Preparing for a European Floater

A floater is a balloon that reaches a certain height then doesn’t burst and continues to float at a given altitude. In practice the only balloon that can do this reliably is the Hwoyee 1600g with a slow ascent rate and the smaller foil balloons.

This was demonstrated to great effect (and accidentally!) by Apex Alpha‘s epic flight to Europe. Unfortunately Apex Alpha left the range of the tracking network and was never seen again. Our tracking network has expanded dramatically since then and thanks to SP9UOB’s efforts the number of stations in Poland (where Apex Alpha was lost) means we should have great coverage out there.

However the tracking network is an active thing, people need to be actively listening out for the payload. There is an alternative which is used alot in the US but not in the UK due to our laws. The APRS (Automated Packet Reporting System) is “an amateur radio-based system for real time tactical digital communications of information of immediate value in the local area“.

Its a passive network meaning if you transmit on this and there is a station listening in the area your packet will be digirepeated and you will get your location on the map. Unlike the RTTY based system this is all automatic and needs no one to retune or run custom software. Unfortunately although a network of APRS stations exists in the UK the use of Amateur Radio in any “Aircraft or other Airborne Vehicle” is forbidden. However there is away round this…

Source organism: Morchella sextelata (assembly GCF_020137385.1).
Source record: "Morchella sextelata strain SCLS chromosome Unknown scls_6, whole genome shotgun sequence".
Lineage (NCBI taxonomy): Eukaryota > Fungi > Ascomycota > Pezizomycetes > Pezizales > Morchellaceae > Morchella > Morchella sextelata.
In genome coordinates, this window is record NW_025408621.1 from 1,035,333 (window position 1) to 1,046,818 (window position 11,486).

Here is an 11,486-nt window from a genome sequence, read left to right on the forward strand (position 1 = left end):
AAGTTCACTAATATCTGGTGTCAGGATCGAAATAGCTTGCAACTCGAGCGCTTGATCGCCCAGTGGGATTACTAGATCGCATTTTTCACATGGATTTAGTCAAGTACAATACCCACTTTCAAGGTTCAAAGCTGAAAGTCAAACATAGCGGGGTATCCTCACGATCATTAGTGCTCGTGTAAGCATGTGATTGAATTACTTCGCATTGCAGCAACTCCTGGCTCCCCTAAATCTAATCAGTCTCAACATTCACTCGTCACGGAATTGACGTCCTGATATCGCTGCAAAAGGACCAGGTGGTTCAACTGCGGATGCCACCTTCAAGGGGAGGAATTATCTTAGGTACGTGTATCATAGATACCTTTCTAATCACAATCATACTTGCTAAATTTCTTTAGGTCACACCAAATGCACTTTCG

Inspired by Apex Alphas successful “failure” Project Swift planned to do this with a dual transmitter board, the Swift board although functional was heavy and needs alot of batteries. In conjunction with James Coxon (M6JCX) we planned a version of the PAVA board that allowed the connection of a separate daughter-board with a HX1 transmitter on it.

The board would have the usual stepup regulator on it, the HX1 requiring 5V would have a separate stepup on it which to save power could be powered on and off as needed. So the ATLAS/PAVA board was born :

IMG_1064On the left is the microcontroller board running at 1.8V (GPS and RFM22B transmitter on the bottom) and on the right is the HX1 Daughterboard for APRS. The HX1 TXD was fed by a NPN transistor to take the 0-1.8v up to 0-3v. Additionally the GPS was fitted with a PFET to allow the GPS to be turned off and on if needed.

The microcontroller board could be run on its own or with the HX1 transmitter clipped to the top. To ensure compliance with the law code would be written to “Geofence” europe into countries, this was done in Google Earth. Code was then borrowed from Project Swift to ascertain if the payload was currently within a certain area :


From here we can take action such as turning the APRS off entirely to comply with local legislation or amending the ITU prefix to comply with the CEPT regulations. I.e when in France the call sign of the balloon should be F/M0UPU.

This map above is availble as a KML here :

Once I worked out a number of faults with the original board one was shipped off to James for testing, I hope to launch one soon as well.

Leave a Comment

NOTE - You can use these HTML tags and attributes:
<a href="" title=""> <abbr title=""> <acronym title=""> <b> <blockquote cite=""> <cite> <code> <del datetime=""> <em> <i> <q cite=""> <s> <strike> <strong>

Human test : * Time limit is exhausted. Please reload CAPTCHA.

This site uses Akismet to reduce spam. Learn how your comment data is processed.

Trackbacks and Pingbacks: